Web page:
It was a relief to finish this book.  I wanted to just not finish it several times and made myself keep reading. The hopelessness and desperation were so obvious and almost overwhelming. Its painful to read.  I had to take a break from  it for as long as several days a couple times due to  the impact the book was having on my own emotions.  When I did read  it, I could only read so much at once without  feeling buried under the  weight of the story.  Oppressive really is the right word here. It was  truly horrible and horrifying. It almost made me ill at times.  It is by no means a light or easy read.  Nic plunges the reader into the depths of  human dysfunction and  pointlessness.  It is  revolting, crushing, and  so very disturbing.  I’ve never read a book that  made me feel those things so intensely. 
If I felt those things reading it, that doesn’t begin to touch what he and his “friends” and associates must have felt living it.  Of course, they did so much stuff just to  not  face or feel the reality of what their lives were.  It all has to be  confronted at some point though, for those who want to clean up and stay clean. I honestly don’t  know how anyone manages to do it.  Not  after  putting themselves and others through so many horrible  experiences. Its amazing to me that more  people in Nic’s situation don’t purposefully kill themselves because they’re so sick and so  hopeless and so enslaved to  drugs.  One of the comments Nic makes is that suicide is said to be a permanent solution to temporary problems but that  the condition of being human  and facing life can  feel like a permanent problem.  I’m not saying suicide is the answer for anyone.  Help is ALWAYS available.  I’m just saying that recovering from addiction and facing one’s own  truly horrible behaviors  has to be one of the hardest things on earth to do.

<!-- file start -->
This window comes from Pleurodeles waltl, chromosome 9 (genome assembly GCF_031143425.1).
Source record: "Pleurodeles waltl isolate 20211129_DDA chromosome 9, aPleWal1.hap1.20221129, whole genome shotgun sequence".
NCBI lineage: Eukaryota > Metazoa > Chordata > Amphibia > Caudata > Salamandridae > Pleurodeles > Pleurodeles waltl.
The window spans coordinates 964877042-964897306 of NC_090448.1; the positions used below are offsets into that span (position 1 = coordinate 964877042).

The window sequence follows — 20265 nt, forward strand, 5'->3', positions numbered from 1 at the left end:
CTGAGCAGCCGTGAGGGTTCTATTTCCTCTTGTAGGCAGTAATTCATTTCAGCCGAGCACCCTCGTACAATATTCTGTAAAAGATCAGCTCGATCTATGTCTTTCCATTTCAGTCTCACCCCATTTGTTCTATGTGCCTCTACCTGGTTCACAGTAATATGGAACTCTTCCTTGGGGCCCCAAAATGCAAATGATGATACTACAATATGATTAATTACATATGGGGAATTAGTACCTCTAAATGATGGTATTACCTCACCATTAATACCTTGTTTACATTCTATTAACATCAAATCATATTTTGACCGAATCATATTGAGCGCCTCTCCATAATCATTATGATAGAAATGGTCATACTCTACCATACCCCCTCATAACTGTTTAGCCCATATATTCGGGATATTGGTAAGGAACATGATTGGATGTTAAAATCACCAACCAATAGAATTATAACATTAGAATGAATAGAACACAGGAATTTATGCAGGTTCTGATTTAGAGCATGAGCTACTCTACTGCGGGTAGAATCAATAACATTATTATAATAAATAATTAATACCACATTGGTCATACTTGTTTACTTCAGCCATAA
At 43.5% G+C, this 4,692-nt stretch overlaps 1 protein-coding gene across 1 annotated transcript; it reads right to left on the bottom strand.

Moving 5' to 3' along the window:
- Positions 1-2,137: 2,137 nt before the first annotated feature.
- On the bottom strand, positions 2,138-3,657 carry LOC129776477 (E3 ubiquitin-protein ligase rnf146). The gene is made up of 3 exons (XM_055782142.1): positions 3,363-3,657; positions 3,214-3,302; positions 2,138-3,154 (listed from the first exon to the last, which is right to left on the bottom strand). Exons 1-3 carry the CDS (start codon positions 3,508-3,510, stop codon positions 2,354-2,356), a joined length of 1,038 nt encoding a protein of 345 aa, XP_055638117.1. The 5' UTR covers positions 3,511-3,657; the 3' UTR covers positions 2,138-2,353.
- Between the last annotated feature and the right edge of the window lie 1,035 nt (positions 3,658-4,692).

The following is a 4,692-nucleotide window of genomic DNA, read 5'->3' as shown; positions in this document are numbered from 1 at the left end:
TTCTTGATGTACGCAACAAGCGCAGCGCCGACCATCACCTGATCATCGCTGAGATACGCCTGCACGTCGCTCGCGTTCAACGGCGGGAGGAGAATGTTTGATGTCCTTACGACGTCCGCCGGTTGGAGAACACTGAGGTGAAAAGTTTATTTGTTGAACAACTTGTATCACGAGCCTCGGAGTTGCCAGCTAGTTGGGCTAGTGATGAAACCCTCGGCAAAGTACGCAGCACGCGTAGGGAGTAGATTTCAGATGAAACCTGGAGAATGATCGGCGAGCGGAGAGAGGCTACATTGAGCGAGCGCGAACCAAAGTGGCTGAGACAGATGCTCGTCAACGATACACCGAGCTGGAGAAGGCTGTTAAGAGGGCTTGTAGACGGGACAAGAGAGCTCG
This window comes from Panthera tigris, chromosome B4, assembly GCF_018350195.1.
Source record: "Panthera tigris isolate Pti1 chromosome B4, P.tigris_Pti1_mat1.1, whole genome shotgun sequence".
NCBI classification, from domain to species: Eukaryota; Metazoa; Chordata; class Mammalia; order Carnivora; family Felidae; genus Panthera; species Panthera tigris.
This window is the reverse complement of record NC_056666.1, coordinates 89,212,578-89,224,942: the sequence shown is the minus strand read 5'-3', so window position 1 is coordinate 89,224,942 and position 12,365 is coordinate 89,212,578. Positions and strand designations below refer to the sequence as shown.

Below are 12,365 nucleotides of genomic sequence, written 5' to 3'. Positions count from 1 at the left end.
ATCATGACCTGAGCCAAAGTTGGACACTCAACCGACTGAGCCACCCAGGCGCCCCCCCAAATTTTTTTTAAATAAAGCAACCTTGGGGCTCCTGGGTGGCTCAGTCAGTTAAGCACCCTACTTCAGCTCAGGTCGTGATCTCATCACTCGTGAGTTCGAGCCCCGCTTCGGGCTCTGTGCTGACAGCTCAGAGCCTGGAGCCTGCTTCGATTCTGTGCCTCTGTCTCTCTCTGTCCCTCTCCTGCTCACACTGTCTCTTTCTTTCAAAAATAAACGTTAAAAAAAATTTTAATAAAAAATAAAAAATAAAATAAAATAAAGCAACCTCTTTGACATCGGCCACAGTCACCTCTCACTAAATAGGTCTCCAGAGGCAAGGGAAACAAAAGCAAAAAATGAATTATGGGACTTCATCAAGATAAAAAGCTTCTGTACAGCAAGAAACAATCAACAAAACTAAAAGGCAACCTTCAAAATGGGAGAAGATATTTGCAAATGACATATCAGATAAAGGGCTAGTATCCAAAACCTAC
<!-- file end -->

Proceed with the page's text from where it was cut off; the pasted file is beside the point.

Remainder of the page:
This young man is lucky to be alive. Nic Sheff should be  dead twenty times over from drugs,  unsafe sex with  all kinds of  partners,getting stabbed or shot for  crossing really scary people,  dirty needles,  driving while  under the influence of  God knows what so many times, and any number of other things. I couldn’t believe how  he  and his friends spent day after day just  constantly doing whatever was available substance wise, days without eating or sleeping. He talks about having to give a girlfriend CPR because she’d stopped breathing at one point. He talks  about almost losing  an arm after   letting an infection  from a dirty needle go untreated. I just can’t wrap my brain around that kind of life and how  one’s body can  be subjected to  that kind of treatment for hours, much less weeks, months, and even years.  Its amazing how close a person can come to dying so many times due to drug use, how a person can  live so close to  dying for so long and  still not die.  I’m struck by how  hard the body fights to  continue functioning in the face of  mind-boggling abuse.